Sunday, June 19, 2005

E-mail from a Methodist army chaplain explaining what's REALLY going on at Gitmo

Major Kent L. Svensden is a Methodist minister from Ashton, IL, a small north-central Illinois town. He's also an army chaplain, and has taken issue with United Methodist Women--a sanctioned group within the United Methodist Church--and their initiation of a human rights campaign regarding War on Terror prisoners held at Guantanamo Bay, aka "Gitmo."

Svensden sent the below e-mail to the United Methodist Women. Former Illinois State Representative and current Illinois Leader reporter Cal Skinner obtained this e-mail, which comes to us with a big hat tip (again) from Obiter Dictum.

But there is more: The United Methodist Church is not stopping at Gitmo. Already, they're dipping their toe into the divestment campaign against Israel, as this LA Times writer explains:

In addition, the Presbyterians and United Methodist Church have supported shareholder actions against Illinois-based Caterpillar Inc. to end the use of its bulldozers in razing thousands of Palestinian homes. And both the Methodists and the Episcopal Church have launched studies of the divestment issue (against Israel) for possible action.

Caterpillar has been cast as a villain by the Far Left and anti-Israeli crowd because one of its bulldozers accidentally killed pro-Palestinian activist Rachel Corrie. The Corrie incident has figured prominently into the Thomas Klocek free speech battle against DePaul University.

If you know any Methodists, please forward the below e-mail to them. And click here if you'd like to contact the United Methodist Church about their Gitmo and divestment stands.

FROM: Reverend Kent L. Svendsen, Ordained Elder, United Methodist Church / Northern Illinois Conference

Dear Women's Division General Board of Global Ministries United Methodist Church

I understand that you about to start a campaign relating to among other things human rights protections and the detainees held in Guantanamo Bay, Cuba.

I can speak with some authority on the subject since I served as the chaplain to the Joint Detention Operation Group in Guantanamo Bay, Cuba from May 2004 until March 2005.
As a United Methodist I have a keen sense of world justice and while serving in Cuba sought to be faithful to our social principles and their concern for social holiness.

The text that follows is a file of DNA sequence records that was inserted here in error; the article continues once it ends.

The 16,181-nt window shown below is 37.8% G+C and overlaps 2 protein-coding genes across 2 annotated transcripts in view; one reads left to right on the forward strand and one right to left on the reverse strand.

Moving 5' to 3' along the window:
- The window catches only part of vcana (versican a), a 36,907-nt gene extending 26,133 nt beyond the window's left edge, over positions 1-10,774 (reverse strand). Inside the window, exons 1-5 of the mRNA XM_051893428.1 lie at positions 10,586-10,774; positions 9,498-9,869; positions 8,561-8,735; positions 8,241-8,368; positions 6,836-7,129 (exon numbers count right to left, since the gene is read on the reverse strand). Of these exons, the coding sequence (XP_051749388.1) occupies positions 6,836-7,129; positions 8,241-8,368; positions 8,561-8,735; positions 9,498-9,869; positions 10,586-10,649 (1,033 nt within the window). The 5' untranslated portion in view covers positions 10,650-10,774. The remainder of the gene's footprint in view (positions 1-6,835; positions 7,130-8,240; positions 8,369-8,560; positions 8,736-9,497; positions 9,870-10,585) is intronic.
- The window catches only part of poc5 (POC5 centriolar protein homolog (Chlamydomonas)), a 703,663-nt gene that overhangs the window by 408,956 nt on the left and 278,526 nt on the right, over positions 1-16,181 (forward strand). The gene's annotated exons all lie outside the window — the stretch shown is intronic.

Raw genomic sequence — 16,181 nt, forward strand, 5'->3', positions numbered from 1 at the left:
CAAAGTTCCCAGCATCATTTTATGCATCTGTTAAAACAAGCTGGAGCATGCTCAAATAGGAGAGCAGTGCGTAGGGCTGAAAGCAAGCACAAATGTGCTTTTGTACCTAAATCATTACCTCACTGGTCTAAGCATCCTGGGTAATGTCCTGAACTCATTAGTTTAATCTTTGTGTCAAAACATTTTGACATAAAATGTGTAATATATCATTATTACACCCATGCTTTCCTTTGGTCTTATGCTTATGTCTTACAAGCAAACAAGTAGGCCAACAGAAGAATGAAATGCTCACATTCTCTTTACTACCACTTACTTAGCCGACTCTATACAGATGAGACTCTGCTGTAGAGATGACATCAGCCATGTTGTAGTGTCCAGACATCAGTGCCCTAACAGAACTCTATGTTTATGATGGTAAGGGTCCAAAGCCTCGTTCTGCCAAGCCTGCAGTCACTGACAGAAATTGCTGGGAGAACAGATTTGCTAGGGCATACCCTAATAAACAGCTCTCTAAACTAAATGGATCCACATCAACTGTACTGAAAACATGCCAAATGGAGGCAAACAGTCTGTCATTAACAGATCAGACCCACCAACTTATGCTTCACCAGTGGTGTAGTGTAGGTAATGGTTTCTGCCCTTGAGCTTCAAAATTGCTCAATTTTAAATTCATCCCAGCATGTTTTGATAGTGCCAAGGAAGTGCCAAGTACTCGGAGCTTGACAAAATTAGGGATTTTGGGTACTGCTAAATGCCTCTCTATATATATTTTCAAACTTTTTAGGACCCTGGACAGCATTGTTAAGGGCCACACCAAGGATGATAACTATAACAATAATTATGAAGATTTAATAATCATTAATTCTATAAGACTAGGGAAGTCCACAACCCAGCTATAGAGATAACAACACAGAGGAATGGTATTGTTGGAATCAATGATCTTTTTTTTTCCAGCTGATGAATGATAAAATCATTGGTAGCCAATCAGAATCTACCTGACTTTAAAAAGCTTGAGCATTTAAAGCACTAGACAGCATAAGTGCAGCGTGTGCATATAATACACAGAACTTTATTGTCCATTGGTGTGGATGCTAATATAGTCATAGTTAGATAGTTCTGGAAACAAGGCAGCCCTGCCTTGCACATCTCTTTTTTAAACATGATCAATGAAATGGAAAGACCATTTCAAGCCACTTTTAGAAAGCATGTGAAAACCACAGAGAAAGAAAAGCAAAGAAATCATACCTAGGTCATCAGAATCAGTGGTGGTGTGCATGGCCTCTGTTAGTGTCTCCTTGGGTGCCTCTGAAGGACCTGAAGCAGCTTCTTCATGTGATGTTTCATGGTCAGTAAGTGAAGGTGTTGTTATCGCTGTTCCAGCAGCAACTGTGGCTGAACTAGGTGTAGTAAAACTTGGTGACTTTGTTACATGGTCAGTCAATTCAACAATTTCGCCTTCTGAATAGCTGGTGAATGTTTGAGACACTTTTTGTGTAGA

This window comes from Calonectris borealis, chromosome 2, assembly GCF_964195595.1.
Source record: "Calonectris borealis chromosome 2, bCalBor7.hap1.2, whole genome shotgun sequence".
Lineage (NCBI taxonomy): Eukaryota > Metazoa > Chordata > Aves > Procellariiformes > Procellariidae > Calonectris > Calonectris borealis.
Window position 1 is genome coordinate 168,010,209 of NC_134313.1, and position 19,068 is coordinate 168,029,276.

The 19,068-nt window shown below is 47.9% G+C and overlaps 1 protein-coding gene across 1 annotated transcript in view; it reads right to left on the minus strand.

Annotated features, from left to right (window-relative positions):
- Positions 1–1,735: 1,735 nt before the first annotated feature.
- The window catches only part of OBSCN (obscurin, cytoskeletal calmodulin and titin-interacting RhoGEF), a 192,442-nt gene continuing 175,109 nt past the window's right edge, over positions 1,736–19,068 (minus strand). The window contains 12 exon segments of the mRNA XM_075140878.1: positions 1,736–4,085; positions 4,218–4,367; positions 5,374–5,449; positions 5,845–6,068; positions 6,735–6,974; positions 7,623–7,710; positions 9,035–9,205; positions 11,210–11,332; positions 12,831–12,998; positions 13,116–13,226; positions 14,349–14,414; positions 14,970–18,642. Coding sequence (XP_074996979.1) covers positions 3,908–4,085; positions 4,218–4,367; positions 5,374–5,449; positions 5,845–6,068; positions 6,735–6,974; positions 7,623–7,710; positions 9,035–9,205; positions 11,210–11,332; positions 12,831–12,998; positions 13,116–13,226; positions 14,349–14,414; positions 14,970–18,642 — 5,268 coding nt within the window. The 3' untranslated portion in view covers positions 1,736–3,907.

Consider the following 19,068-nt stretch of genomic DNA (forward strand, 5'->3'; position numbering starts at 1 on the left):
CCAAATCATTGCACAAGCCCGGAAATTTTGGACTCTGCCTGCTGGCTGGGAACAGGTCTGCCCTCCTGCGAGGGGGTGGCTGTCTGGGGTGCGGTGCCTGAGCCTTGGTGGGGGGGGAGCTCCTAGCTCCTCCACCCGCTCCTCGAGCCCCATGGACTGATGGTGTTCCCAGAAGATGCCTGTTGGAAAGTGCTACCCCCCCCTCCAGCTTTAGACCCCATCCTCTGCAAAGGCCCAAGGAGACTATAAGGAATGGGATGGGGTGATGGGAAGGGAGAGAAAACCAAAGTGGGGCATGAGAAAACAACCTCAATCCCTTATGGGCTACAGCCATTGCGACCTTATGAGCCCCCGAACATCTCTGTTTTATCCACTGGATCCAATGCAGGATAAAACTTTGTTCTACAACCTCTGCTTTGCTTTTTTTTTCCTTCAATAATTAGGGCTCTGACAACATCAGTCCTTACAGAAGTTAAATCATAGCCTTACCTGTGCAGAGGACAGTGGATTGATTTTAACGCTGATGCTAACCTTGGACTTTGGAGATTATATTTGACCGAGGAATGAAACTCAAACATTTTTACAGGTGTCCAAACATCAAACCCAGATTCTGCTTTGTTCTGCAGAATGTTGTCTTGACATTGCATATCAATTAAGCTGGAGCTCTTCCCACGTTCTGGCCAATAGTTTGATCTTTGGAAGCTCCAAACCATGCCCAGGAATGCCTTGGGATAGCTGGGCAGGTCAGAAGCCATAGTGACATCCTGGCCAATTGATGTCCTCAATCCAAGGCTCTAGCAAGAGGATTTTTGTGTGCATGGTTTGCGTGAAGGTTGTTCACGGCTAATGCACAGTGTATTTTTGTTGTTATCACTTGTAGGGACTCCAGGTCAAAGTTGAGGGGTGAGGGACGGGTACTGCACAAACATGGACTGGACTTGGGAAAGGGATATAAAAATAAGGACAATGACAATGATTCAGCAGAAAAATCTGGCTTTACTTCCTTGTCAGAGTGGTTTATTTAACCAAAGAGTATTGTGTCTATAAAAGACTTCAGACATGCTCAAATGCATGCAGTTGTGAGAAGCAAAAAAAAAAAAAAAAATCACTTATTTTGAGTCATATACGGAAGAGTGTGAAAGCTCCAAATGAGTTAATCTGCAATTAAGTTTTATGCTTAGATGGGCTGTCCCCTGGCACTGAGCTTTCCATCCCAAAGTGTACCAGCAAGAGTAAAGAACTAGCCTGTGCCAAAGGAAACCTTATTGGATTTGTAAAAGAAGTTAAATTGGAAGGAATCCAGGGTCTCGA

So I am not speaking to you as a military chaplain but as an Ordained United Methodist.

I have a great concern for our news media sources today. There was a day when the truth and protecting our nation from harm took precedence over being the first to break a story. Now it seems that accusations, no matter how harmful, no matter the source, no matter the possible consequences, are enough to use them as weapons upon the innocent as well as the guilty.

I am also grieved that there seems to be not only an automatic assumption of guilt when the accusations are aimed at our military and our government, but that any explanation aimed at proving them innocent is also automatically viewed as a "cover up". And that when those who are guilty of violations are uncovered, prosecuted, and punished there is a tendency by some to want to use that as evidence that the violations were policy instead a violation of the standing orders and policy. What the new media and groups like the Woman's Division needs to understand is that accusations cause harm and create damage that a retraction and an admission of error later cannot repair. (I don't think we will ever really know exactly how many died after Newsweek made the false accusation of a Koran being flushed down a toilet.)

There are those who would use accusations such as those recently made against our military as weapons to gain political power. They count on the fact that people will believe something if its said enough times and said by people and organizations they respect. It was the case in the past that our nation's opponents tried to prevent our culture and news sources from reaching their people. After all, the ideas of freedom, democracy, and equality for all doesn't play well in some parts of the world. So since modern technology cannot be stopped and "world news" is now also news to the world there is now a new strategy. They use it to their advantage as a weapon against our nation.

The accusations are flying fast and furious. If your organization would be interested in knowing about my experience. (I cannot talk about the day to day activities in the camp but I can either verify or deny many of the accusations that are being made.)

Here's a list that might help you if your willing to listen to an Ordained Elder who knows the facts rather than accusations made based on speculation. I'll respond here specifically to some of the one's I've heard.

1. The detainees have direct access to the International Red Cross representatives contrary to the accusations that they have no outside contact. Also, all the detainees are allowed to write and receive mail from family.

2. The detainees have their food prepared according to Islamic guidelines. The call to prayer is broadcast for them to go to prayer. Each detainee has the direction to Meccah painted in their cell. They are allowed to practice their religion without interference and are given the religious items they need to do so. They are allowed to observe Ramadan.

3. There are strict guidelines and training concerning human rights protections. If a service member sees a violation they are to report it and if asked to violate someone's human rights they are to consider it as an unlawful order. Those who violate are subject to prosecution.
If you are interested in more information please contact me.

There is also an article about my work in Cuba which was published in the July issue of Esquire magazine.

Kent Svendsen, Chaplain (Major) USAR

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